Hours before the polls closed in Britain on Thursday, Rep. Alexandria Ocasio-Cortez (D-N.Y.) sought to rally support for Labour.

“The hoarding of wealth by the few is coming at the cost of peoples’ lives,” she tweeted. “The only way we change is with a massive surge of new voters at the polls. UK, Vote!”

But on Friday, the vote result was seen in some quarters as a potential warning light about the viability of left-wing platforms in Europe — and maybe in the United States ahead of a presidential election.

“The lessons are ones you’d expect to draw: It’s really easy to appeal to your base — bases are really easy to speak to because they are there,” said Simon Usherwood, a politics professor at the University of Surrey.

What’s hard, Usherwood said, “is reaching out to people in the center, the swing voters,” which is important in countries like the United States and Britain, both of which have two dominant parties. “If you don’t reach out and try and take people off the other lot, you’re not going to get anywhere.”

The arguments that raged within Labour on Friday mirrored arguments that have divided left-wing parties across the Western world, though Brexit complicated matters.

Corbyn and others blamed the party’s losses primarily on the dominance of Brexit.

“Brexit has polarized and divided debate within this country,” Corbyn said Friday morning. “It has overridden so much of a normal political debate.”

While Johnson led the crusade for Brexit, Corbyn took a noncommittal stance, giving lukewarm support to the idea of a second referendum and saying he would remain neutral in that vote.

Ian Lavery, the Labour chairman, blamed the party’s poor showing on the promise of a second referendum. “Ignore democracy and, to be quite honest, the consequences will come back and bite you,” he told the BBC.

Others pointed the finger at Corbyn, a leader who is highly unpopular with the British public and who struggled to address allegations of anti-Semitism within his faction.

“Corbyn was a disaster on the doorstep,” senior Labour politician Alan Johnson said in an apoplectic exchange on television with a Corbyn acolyte. “Everyone knew that he couldn’t lead the working class out of a paper bag.”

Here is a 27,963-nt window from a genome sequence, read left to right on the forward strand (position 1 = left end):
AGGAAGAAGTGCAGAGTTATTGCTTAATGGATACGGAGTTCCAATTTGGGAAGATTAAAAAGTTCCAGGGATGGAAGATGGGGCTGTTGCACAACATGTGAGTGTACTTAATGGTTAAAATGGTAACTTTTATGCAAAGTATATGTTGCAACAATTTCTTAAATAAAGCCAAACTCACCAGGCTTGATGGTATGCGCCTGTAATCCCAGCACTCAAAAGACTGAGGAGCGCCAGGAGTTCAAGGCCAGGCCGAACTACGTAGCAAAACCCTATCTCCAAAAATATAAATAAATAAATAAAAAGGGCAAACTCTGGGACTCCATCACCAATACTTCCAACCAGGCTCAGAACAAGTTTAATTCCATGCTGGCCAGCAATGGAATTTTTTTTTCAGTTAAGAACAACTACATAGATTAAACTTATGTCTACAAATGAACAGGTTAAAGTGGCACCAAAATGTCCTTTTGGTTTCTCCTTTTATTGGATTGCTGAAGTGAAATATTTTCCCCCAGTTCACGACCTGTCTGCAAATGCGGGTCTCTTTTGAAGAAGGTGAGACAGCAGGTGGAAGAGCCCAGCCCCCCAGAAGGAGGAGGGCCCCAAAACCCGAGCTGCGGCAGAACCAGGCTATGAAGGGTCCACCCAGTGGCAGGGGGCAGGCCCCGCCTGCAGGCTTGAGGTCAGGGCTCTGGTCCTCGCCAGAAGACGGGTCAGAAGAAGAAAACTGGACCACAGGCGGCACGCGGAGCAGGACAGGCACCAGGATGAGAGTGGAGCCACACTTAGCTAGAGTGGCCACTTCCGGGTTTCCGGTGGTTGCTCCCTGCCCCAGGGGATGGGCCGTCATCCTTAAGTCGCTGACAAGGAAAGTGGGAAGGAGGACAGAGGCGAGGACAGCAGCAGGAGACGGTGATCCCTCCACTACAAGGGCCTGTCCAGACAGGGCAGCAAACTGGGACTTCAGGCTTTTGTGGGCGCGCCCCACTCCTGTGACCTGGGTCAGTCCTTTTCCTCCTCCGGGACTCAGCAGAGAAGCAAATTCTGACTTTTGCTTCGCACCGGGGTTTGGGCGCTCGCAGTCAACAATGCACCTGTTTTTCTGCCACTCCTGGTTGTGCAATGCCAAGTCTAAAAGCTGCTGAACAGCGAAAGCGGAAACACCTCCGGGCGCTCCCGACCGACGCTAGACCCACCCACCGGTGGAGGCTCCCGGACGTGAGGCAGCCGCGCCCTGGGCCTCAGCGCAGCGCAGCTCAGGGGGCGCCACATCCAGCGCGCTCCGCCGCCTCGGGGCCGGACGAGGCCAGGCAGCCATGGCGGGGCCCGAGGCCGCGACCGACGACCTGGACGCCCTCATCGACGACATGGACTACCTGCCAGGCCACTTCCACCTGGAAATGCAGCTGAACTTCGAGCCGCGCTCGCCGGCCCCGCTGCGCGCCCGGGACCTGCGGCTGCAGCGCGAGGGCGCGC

At times, Corbyn’s supporters seemed to be campaigning more against centrists than they were against Johnson and the Conservatives.

Labour, with the support of activists in the far-left Momentum movement, purged the party of centrists, whom they branded as revanchist disciples of former Labour prime minister Tony Blair. Blair is loathed by many Labour activists today, largely for his support of the Iraq War and his “third-way” neoliberal economic policies that echoed those of President Bill Clinton. But Blair was also the most electorally successful, longest-serving Labour prime minister of the postwar years.

Labour’s debate about purity vs. pragmatism is one that should be familiar to the American left.

But even beyond Brexit, there are reasons to be cautious about extrapolating to an American context.

What counts as liberal in the United States would hardly qualify as such in Britain, a creator of the postwar welfare state. By British standards, figures like Elizabeth Warren, seen as liberal in the United States, are more in line with traditional mainstream Labour figures, at least in terms of their policy proposals.

But Britain, much like the United States, has also traditionally shied away from left-wing leaders with policies as far to the left as Corbyn’s. Even in the 1960s and 1970s, Labour Prime Minister Harold Wilson was relatively moderate by the standards of the time, as was James Callaghan after him.

Labour has traditionally been strong on defense, anti-Communist and relatively low on ideology. A Corbyn victory would have represented a radical departure.